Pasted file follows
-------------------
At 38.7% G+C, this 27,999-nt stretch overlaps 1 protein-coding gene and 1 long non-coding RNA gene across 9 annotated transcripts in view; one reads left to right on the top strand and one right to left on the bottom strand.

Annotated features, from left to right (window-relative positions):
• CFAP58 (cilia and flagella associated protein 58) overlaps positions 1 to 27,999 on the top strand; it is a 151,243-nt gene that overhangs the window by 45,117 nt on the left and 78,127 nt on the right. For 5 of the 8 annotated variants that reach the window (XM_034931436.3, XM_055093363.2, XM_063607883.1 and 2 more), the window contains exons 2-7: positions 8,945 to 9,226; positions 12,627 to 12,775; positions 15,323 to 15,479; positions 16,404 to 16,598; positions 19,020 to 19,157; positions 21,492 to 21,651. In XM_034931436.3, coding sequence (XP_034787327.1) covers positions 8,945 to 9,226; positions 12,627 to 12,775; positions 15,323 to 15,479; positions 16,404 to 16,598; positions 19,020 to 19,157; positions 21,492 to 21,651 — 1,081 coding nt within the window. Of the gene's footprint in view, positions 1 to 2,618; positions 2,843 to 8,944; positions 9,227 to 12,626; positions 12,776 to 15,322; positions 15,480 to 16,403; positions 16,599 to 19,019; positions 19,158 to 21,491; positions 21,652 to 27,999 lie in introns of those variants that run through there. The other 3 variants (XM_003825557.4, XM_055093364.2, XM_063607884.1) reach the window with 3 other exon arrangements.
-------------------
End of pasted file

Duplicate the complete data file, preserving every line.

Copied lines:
At 38.7% G+C, this 27,999-nt stretch overlaps 1 protein-coding gene and 1 long non-coding RNA gene across 9 annotated transcripts in view; one reads left to right on the top strand and one right to left on the bottom strand.

Annotated features, from left to right (window-relative positions):
• CFAP58 (cilia and flagella associated protein 58) overlaps positions 1 to 27,999 on the top strand; it is a 151,243-nt gene that overhangs the window by 45,117 nt on the left and 78,127 nt on the right. For 5 of the 8 annotated variants that reach the window (XM_034931436.3, XM_055093363.2, XM_063607883.1 and 2 more), the window contains exons 2-7: positions 8,945 to 9,226; positions 12,627 to 12,775; positions 15,323 to 15,479; positions 16,404 to 16,598; positions 19,020 to 19,157; positions 21,492 to 21,651. In XM_034931436.3, coding sequence (XP_034787327.1) covers positions 8,945 to 9,226; positions 12,627 to 12,775; positions 15,323 to 15,479; positions 16,404 to 16,598; positions 19,020 to 19,157; positions 21,492 to 21,651 — 1,081 coding nt within the window. Of the gene's footprint in view, positions 1 to 2,618; positions 2,843 to 8,944; positions 9,227 to 12,626; positions 12,776 to 15,322; positions 15,480 to 16,403; positions 16,599 to 19,019; positions 19,158 to 21,491; positions 21,652 to 27,999 lie in introns of those variants that run through there. The other 3 variants (XM_003825557.4, XM_055093364.2, XM_063607884.1) reach the window with 3 other exon arrangements.